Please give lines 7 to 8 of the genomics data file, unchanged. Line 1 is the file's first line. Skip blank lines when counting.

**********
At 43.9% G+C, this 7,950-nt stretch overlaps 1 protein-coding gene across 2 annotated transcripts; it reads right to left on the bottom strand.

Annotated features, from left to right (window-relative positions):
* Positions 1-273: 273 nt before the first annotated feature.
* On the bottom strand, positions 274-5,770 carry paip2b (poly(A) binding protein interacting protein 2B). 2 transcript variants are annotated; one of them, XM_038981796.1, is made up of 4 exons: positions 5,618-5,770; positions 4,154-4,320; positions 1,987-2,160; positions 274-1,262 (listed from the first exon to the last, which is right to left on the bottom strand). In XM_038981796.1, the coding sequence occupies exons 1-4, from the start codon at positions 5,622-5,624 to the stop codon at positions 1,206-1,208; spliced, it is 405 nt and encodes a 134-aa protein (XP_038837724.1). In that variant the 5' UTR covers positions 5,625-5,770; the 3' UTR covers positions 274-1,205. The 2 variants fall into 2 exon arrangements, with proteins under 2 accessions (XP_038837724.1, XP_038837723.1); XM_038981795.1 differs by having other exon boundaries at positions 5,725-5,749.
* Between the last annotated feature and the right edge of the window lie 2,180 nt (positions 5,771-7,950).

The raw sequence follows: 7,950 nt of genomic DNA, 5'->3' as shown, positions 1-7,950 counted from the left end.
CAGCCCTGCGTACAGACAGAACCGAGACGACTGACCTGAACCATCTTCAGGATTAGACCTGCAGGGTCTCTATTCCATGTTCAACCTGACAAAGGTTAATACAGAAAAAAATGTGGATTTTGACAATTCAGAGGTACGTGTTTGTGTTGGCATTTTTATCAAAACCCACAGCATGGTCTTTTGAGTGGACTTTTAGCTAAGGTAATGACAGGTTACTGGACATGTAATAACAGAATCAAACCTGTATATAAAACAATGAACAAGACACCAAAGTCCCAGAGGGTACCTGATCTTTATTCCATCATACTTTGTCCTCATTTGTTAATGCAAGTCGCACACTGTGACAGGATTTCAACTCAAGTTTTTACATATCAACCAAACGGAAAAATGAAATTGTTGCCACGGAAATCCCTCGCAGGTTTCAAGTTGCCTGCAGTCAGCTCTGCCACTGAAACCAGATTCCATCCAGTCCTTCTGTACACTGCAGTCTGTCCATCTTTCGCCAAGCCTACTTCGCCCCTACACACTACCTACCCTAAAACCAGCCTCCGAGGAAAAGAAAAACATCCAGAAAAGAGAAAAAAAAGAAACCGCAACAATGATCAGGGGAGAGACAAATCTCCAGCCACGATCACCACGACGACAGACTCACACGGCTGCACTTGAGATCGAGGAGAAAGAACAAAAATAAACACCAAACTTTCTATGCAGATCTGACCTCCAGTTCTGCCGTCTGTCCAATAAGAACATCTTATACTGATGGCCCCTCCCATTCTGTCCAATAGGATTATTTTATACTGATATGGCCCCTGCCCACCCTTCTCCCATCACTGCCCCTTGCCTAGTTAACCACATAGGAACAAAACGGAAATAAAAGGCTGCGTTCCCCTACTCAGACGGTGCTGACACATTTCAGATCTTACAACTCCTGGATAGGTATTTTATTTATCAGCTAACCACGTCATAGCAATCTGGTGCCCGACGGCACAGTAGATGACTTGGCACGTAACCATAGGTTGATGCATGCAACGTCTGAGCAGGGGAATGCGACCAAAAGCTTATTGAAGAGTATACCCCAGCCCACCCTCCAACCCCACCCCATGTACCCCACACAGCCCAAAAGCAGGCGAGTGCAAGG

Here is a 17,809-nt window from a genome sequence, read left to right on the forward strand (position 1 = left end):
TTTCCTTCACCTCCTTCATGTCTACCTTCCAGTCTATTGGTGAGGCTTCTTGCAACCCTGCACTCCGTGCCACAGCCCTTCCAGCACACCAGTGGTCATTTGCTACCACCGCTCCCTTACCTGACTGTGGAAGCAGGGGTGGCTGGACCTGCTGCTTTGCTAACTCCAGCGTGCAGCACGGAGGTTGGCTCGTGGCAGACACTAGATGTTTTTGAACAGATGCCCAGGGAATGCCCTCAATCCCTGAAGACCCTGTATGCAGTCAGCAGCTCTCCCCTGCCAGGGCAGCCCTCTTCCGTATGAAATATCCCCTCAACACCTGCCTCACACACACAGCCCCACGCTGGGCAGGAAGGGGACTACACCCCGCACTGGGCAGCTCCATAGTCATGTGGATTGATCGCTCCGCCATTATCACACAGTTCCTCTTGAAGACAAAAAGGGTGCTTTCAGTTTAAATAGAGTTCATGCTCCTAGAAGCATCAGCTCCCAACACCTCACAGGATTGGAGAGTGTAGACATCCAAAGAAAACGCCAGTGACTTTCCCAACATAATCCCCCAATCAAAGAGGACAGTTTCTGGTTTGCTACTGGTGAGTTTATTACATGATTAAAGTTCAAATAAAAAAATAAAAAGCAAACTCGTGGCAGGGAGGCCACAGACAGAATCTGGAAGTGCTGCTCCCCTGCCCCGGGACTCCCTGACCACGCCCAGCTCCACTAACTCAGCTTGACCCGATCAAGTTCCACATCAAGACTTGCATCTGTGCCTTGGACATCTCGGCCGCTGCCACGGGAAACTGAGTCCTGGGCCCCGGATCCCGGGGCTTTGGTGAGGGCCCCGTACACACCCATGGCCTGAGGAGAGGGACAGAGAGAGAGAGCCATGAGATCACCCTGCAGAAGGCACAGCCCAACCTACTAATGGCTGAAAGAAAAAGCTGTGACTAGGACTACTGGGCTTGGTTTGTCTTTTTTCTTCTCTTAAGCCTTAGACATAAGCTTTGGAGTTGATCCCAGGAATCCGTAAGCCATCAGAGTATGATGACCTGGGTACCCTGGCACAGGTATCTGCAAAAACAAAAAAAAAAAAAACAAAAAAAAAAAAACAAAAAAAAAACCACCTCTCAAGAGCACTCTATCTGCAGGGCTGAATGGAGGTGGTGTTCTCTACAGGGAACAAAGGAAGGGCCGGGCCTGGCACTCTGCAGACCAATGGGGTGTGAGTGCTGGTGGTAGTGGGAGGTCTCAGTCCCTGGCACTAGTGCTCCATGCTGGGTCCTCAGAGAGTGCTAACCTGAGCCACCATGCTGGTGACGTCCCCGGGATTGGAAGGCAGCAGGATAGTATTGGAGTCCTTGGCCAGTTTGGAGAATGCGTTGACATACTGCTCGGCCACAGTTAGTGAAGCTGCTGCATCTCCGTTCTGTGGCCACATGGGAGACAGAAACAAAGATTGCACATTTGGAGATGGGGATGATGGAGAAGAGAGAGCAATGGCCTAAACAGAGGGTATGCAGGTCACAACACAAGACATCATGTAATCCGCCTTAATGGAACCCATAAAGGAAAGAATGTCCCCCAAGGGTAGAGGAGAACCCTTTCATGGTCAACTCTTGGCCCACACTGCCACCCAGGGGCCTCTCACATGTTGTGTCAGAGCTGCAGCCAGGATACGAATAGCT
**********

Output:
CAGCCCTGCGTACAGACAGAACCGAGACGACTGACCTGAACCATCTTCAGGATTAGACCTGCAGGGTCTCTATTCCATGTTCAACCTGACAAAGGTTAATACAGAAAAAAATGTGGATTTTGACAATTCAGAGGTACGTGTTTGTGTTGGCATTTTTATCAAAACCCACAGCATGGTCTTTTGAGTGGACTTTTAGCTAAGGTAATGACAGGTTACTGGACATGTAATAACAGAATCAAACCTGTATATAAAACAATGAACAAGACACCAAAGTCCCAGAGGGTACCTGATCTTTATTCCATCATACTTTGTCCTCATTTGTTAATGCAAGTCGCACACTGTGACAGGATTTCAACTCAAGTTTTTACATATCAACCAAACGGAAAAATGAAATTGTTGCCACGGAAATCCCTCGCAGGTTTCAAGTTGCCTGCAGTCAGCTCTGCCACTGAAACCAGATTCCATCCAGTCCTTCTGTACACTGCAGTCTGTCCATCTTTCGCCAAGCCTACTTCGCCCCTACACACTACCTACCCTAAAACCAGCCTCCGAGGAAAAGAAAAACATCCAGAAAAGAGAAAAAAAAGAAACCGCAACAATGATCAGGGGAGAGACAAATCTCCAGCCACGATCACCACGACGACAGACTCACACGGCTGCACTTGAGATCGAGGAGAAAGAACAAAAATAAACACCAAACTTTCTATGCAGATCTGACCTCCAGTTCTGCCGTCTGTCCAATAAGAACATCTTATACTGATGGCCCCTCCCATTCTGTCCAATAGGATTATTTTATACTGATATGGCCCCTGCCCACCCTTCTCCCATCACTGCCCCTTGCCTAGTTAACCACATAGGAACAAAACGGAAATAAAAGGCTGCGTTCCCCTACTCAGACGGTGCTGACACATTTCAGATCTTACAACTCCTGGATAGGTATTTTATTTATCAGCTAACCACGTCATAGCAATCTGGTGCCCGACGGCACAGTAGATGACTTGGCACGTAACCATAGGTTGATGCATGCAACGTCTGAGCAGGGGAATGCGACCAAAAGCTTATTGAAGAGTATACCCCAGCCCACCCTCCAACCCCACCCCATGTACCCCACACAGCCCAAAAGCAGGCGAGTGCAAGG

Here is a 17,809-nt window from a genome sequence, read left to right on the forward strand (position 1 = left end):